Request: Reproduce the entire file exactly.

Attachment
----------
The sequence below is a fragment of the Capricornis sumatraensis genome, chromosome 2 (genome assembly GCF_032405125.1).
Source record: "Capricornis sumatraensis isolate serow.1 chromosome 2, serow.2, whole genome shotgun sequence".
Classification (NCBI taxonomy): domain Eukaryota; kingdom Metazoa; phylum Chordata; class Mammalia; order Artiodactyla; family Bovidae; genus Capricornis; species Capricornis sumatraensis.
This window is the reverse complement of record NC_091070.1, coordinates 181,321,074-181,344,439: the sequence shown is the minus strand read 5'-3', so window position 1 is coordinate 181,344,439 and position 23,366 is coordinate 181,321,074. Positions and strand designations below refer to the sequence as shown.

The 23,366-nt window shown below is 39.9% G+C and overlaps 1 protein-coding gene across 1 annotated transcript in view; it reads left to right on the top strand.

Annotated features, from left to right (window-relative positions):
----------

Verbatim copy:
The sequence below is a fragment of the Capricornis sumatraensis genome, chromosome 2 (genome assembly GCF_032405125.1).
Source record: "Capricornis sumatraensis isolate serow.1 chromosome 2, serow.2, whole genome shotgun sequence".
Classification (NCBI taxonomy): domain Eukaryota; kingdom Metazoa; phylum Chordata; class Mammalia; order Artiodactyla; family Bovidae; genus Capricornis; species Capricornis sumatraensis.
This window is the reverse complement of record NC_091070.1, coordinates 181,321,074-181,344,439: the sequence shown is the minus strand read 5'-3', so window position 1 is coordinate 181,344,439 and position 23,366 is coordinate 181,321,074. Positions and strand designations below refer to the sequence as shown.

The 23,366-nt window shown below is 39.9% G+C and overlaps 1 protein-coding gene across 1 annotated transcript in view; it reads left to right on the top strand.

Annotated features, from left to right (window-relative positions):